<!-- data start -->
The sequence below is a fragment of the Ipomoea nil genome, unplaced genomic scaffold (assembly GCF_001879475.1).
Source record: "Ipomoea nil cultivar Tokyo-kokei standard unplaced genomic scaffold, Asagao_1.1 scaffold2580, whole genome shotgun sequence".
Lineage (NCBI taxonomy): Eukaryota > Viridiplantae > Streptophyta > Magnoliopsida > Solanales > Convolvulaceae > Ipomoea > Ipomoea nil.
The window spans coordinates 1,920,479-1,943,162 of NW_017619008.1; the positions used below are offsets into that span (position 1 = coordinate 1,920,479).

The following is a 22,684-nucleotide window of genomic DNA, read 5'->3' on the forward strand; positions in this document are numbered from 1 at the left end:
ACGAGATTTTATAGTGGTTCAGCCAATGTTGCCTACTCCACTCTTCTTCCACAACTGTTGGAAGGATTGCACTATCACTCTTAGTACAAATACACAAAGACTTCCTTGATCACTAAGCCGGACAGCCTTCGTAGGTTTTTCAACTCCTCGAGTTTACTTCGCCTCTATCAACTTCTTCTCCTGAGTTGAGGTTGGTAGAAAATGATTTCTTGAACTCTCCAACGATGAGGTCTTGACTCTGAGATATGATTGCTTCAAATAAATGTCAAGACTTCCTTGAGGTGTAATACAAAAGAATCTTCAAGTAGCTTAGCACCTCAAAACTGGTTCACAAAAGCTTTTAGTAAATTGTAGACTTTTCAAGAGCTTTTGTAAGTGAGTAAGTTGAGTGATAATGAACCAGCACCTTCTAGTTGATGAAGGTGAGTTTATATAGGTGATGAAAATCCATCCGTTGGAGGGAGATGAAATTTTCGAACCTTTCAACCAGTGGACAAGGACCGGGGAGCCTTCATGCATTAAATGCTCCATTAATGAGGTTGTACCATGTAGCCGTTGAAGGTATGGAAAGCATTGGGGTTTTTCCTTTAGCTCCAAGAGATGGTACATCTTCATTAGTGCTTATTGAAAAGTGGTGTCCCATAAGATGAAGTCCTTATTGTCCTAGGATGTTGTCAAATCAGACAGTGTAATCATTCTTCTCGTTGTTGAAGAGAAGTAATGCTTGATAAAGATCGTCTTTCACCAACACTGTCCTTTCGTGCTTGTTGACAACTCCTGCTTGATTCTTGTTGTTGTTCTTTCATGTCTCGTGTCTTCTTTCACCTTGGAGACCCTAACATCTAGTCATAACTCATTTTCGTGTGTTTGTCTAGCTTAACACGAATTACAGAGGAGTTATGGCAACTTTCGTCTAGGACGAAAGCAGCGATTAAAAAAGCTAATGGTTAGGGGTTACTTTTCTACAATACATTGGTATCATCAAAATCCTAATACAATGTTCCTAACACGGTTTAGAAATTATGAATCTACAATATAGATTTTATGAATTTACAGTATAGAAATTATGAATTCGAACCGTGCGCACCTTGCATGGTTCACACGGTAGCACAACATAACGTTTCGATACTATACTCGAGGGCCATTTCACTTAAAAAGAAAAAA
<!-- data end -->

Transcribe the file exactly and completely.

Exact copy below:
The sequence below is a fragment of the Ipomoea nil genome, unplaced genomic scaffold (assembly GCF_001879475.1).
Source record: "Ipomoea nil cultivar Tokyo-kokei standard unplaced genomic scaffold, Asagao_1.1 scaffold2580, whole genome shotgun sequence".
Lineage (NCBI taxonomy): Eukaryota > Viridiplantae > Streptophyta > Magnoliopsida > Solanales > Convolvulaceae > Ipomoea > Ipomoea nil.
The window spans coordinates 1,920,479-1,943,162 of NW_017619008.1; the positions used below are offsets into that span (position 1 = coordinate 1,920,479).

The following is a 22,684-nucleotide window of genomic DNA, read 5'->3' on the forward strand; positions in this document are numbered from 1 at the left end:
ACGAGATTTTATAGTGGTTCAGCCAATGTTGCCTACTCCACTCTTCTTCCACAACTGTTGGAAGGATTGCACTATCACTCTTAGTACAAATACACAAAGACTTCCTTGATCACTAAGCCGGACAGCCTTCGTAGGTTTTTCAACTCCTCGAGTTTACTTCGCCTCTATCAACTTCTTCTCCTGAGTTGAGGTTGGTAGAAAATGATTTCTTGAACTCTCCAACGATGAGGTCTTGACTCTGAGATATGATTGCTTCAAATAAATGTCAAGACTTCCTTGAGGTGTAATACAAAAGAATCTTCAAGTAGCTTAGCACCTCAAAACTGGTTCACAAAAGCTTTTAGTAAATTGTAGACTTTTCAAGAGCTTTTGTAAGTGAGTAAGTTGAGTGATAATGAACCAGCACCTTCTAGTTGATGAAGGTGAGTTTATATAGGTGATGAAAATCCATCCGTTGGAGGGAGATGAAATTTTCGAACCTTTCAACCAGTGGACAAGGACCGGGGAGCCTTCATGCATTAAATGCTCCATTAATGAGGTTGTACCATGTAGCCGTTGAAGGTATGGAAAGCATTGGGGTTTTTCCTTTAGCTCCAAGAGATGGTACATCTTCATTAGTGCTTATTGAAAAGTGGTGTCCCATAAGATGAAGTCCTTATTGTCCTAGGATGTTGTCAAATCAGACAGTGTAATCATTCTTCTCGTTGTTGAAGAGAAGTAATGCTTGATAAAGATCGTCTTTCACCAACACTGTCCTTTCGTGCTTGTTGACAACTCCTGCTTGATTCTTGTTGTTGTTCTTTCATGTCTCGTGTCTTCTTTCACCTTGGAGACCCTAACATCTAGTCATAACTCATTTTCGTGTGTTTGTCTAGCTTAACACGAATTACAGAGGAGTTATGGCAACTTTCGTCTAGGACGAAAGCAGCGATTAAAAAAGCTAATGGTTAGGGGTTACTTTTCTACAATACATTGGTATCATCAAAATCCTAATACAATGTTCCTAACACGGTTTAGAAATTATGAATCTACAATATAGATTTTATGAATTTACAGTATAGAAATTATGAATTCGAACCGTGCGCACCTTGCATGGTTCACACGGTAGCACAACATAACGTTTCGATACTATACTCGAGGGCCATTTCACTTAAAAAGAAAAAA